Your child needs to keep an eye and a mind open for the gems. It is all too easy to miss the special findings while grinding away collecting, collecting, collecting.
Pick a category such as "famous people from history."
Create a list of "targets" (i.e., Susan B. Anthony, Mahatma Gandhi, Martin Luther King, etc.)
Take turns looking for startling insights about each person. Given 15 minutes on the Net, what's the most important and startling insight you can find about your person?
As each person reports their findings, they explain why they selected the information they are sharing, why it is more important than anything else they found.
8. Forever young
Rationale: Your children will make more productive use of their time if they can identify sites which were created with them in mind. Because many sites on the Internet are developed for an adult audience, reading levels are often quite demanding. Content can be very technical. Just because the site mentions the "tropical rain forest" doesn't mean your ten year old will be able to understand the substance or gather information and ideas which will contribute to understanding.
Unlike the public library, there is no clearly separate "children's section" on the Internet, yet, although many commentators and organizations have called for some such virtual separation of materials. Teach your children to start with lists of sites already identified as "kids sites," employ a "kids" search engine such as Yahooligans , or skip over frustrating adult sites when they encounter them and keep moving until they find appropriate pages.
Using two different search engines, one for adults and one that is kid-oriented such as Yahooligans (http://www.yahooligans.com/), conduct a search on each for an interesting "kid" topic such as "endangered species" or some sport that your child follows or enjoys.
Visit two or three sites with your child in order to find examples to fit the following difficulty ratings:
Once you have agreed upon these ratings and your child feels ready to apply them, visit the top ten sites produced by each search engine and rate the reading level and difficulty of each site.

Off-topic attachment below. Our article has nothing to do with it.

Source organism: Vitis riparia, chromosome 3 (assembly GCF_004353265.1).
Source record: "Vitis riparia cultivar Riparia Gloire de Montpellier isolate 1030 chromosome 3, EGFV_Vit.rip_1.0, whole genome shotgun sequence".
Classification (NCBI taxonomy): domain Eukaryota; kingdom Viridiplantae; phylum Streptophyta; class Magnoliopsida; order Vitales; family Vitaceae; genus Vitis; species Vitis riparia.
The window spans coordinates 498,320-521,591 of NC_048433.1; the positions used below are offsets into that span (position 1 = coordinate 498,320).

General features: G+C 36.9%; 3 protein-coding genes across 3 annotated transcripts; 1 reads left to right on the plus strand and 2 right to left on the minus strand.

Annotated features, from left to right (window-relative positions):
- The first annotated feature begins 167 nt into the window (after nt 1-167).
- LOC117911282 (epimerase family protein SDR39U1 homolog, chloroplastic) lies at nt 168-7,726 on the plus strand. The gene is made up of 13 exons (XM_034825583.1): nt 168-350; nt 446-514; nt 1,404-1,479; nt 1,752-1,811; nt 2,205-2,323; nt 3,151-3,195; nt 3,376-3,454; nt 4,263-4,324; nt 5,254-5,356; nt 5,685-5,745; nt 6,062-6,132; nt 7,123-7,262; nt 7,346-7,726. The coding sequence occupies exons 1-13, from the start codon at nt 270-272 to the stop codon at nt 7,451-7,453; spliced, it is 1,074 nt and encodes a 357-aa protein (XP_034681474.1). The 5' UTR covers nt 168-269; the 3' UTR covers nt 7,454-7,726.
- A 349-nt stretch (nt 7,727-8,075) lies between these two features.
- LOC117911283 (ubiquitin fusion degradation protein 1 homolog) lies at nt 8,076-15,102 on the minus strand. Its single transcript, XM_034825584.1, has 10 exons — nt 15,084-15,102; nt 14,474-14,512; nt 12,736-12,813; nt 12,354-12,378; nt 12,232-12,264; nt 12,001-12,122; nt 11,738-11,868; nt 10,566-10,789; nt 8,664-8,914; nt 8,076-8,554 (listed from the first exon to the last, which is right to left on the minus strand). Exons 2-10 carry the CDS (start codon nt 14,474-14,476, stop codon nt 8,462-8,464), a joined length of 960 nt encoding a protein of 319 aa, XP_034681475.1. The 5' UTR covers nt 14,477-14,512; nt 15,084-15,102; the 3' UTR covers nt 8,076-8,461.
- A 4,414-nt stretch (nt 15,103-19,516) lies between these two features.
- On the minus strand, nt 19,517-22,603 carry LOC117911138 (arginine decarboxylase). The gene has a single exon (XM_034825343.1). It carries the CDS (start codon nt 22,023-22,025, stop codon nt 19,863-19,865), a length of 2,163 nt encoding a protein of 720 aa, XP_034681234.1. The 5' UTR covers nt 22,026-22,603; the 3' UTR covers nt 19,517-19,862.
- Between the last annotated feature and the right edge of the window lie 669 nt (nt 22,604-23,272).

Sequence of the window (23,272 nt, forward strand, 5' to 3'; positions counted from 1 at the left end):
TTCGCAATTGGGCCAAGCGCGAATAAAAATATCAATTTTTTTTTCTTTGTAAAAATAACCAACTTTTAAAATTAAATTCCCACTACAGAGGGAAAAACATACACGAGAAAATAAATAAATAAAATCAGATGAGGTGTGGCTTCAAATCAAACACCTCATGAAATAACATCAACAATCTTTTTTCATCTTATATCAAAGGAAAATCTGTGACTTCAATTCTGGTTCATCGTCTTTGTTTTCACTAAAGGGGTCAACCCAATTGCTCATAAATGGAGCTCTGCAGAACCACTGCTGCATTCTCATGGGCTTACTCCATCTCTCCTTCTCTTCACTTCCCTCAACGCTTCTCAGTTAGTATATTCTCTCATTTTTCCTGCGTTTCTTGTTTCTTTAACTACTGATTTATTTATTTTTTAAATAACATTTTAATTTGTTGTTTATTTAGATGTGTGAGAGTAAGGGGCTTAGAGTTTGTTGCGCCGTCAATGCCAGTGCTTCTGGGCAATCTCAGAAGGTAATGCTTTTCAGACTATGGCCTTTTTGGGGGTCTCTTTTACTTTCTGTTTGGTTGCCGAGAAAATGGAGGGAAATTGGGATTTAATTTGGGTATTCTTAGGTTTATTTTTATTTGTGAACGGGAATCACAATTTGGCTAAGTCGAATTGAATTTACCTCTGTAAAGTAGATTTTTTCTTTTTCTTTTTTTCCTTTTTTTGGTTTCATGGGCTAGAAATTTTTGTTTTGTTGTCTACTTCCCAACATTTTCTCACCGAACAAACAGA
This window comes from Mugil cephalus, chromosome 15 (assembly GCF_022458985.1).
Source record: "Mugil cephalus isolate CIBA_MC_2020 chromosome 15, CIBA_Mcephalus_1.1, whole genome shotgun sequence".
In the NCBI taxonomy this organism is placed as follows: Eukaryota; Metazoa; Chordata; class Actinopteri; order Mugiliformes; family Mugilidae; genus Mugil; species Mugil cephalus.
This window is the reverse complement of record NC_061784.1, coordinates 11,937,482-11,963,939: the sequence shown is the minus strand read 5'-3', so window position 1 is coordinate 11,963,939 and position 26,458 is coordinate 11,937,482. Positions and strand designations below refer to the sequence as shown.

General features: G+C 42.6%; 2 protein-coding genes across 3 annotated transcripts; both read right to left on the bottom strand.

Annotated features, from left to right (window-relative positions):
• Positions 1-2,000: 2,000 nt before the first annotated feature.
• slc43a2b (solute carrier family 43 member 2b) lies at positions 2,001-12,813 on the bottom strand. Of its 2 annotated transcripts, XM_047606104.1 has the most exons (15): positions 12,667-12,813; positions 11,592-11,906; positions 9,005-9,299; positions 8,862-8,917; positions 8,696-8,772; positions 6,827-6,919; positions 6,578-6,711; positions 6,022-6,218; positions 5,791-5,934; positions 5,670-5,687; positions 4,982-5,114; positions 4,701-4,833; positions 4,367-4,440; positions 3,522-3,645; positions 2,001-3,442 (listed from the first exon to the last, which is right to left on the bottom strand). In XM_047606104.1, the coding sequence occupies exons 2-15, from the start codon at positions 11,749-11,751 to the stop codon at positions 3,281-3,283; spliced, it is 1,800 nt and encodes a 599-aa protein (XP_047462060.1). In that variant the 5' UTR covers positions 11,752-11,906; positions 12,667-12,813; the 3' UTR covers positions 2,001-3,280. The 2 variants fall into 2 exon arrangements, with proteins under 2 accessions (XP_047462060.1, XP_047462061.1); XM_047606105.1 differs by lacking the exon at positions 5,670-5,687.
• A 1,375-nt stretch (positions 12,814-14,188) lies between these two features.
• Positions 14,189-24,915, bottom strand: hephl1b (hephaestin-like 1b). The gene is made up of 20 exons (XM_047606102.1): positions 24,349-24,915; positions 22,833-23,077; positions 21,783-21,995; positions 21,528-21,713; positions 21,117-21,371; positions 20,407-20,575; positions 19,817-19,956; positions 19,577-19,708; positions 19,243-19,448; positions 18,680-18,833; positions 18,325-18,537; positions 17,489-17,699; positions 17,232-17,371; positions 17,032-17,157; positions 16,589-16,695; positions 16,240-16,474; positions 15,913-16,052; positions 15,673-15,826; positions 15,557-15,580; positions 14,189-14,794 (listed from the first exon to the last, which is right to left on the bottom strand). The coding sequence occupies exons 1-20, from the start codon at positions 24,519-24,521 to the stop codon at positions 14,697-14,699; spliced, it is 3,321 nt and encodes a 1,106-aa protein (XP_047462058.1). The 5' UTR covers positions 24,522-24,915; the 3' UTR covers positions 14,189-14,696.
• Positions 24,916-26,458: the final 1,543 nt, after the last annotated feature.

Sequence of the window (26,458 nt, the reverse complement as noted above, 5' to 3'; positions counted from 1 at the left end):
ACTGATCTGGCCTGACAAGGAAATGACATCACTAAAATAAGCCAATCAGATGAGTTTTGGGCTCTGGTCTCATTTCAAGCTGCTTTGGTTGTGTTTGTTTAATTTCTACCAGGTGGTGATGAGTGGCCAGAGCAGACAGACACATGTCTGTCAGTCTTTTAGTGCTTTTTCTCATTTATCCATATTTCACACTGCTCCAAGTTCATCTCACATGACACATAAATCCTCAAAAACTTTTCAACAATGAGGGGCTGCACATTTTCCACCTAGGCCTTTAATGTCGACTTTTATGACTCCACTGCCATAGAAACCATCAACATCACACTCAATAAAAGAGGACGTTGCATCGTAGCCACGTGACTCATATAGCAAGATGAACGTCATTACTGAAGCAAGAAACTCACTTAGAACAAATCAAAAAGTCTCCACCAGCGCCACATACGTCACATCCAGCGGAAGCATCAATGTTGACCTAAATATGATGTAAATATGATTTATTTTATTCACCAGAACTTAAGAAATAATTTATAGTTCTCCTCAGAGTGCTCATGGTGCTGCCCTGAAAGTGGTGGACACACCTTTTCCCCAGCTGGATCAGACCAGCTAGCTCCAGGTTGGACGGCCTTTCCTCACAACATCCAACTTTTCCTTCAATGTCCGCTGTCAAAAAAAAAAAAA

Compare the results for Yahooligans with the adult search engine. Which did a better job?
Return to the "hit list" of the adult search engine and see if it would have been possible to rate difficulty just from the content listed on the "hit list" without wasting the time to open and visit each site. Your goal is to strengthen your child's ability to make such choices independently.
9. The Answer is "Blowing in the Wind"
Rationale: Children need some experience with puzzling questions whose answers may be "blowing in the wind" as the famous Bob Dylan song reminds us . . .
How many years can a mountain exist
before it's washed to the sea?
And how many years can some people exist
before they're allowed to be free?
The most interesting and most important questions in life often prove the most challenging. In some respects they may be unanswerable. Even though convincing, complete answers may be elusive and unobtainable, the questions remain central to human existence. Often these are dilemmas, paradoxes, conundrums, mysteries and puzzles which have inspired playwrights, poets and songwriters for thousands of years.
Children are born with a knack for asking such unanswerable questions, but they are too often trained to suppress them by adults who have little patience for such questions.
"How big is the sky?"
"Why do so many people shoot at other people?"
"Why do so many people take drugs?
Nurture this questioning talent in your child. Capture and then explore together some of these questions using the Internet. It will prove invaluable and satisfying.
Spend some time making a list of unanswerable questions with your child. See how many each of you can contribute. Give several examples to help start the list.
"Why are some people dishonest and others extremely honest?"
"When is the next earthquake likely to strike near here?"
"How far does the Universe extend? What's on the other side?"
After you have 15-20 unanswerable questions, pick one to explore together. How would you begin to gain some understanding? Where would you look together? Remember that the goal is to build plausible guesses or theories. The research is intended to "cast light upon" or illuminate the issue or question, not identify final answers.
10. Five hundred miles. . .
Rationale: Children need to learn that discovery often requires persistence. For generations raised on the instant gratification of modern media, this can be a difficult lesson to learn. "I want the answer and I want it NOW!" Unfortunately, the focus upon trivial pursuits and questions requiring simple factual answers has fostered a "fast fact" mentality akin to the "fast food" mentality which expects neatly packaged answers delivered hot and fresh at a drive up window.
How many of our children have the persistence to build a model plane or a model cathedral with hundreds of small pieces which can only be put together if one READs the DIRECTIONs? How many can build a complex idea over the period of several days or weeks?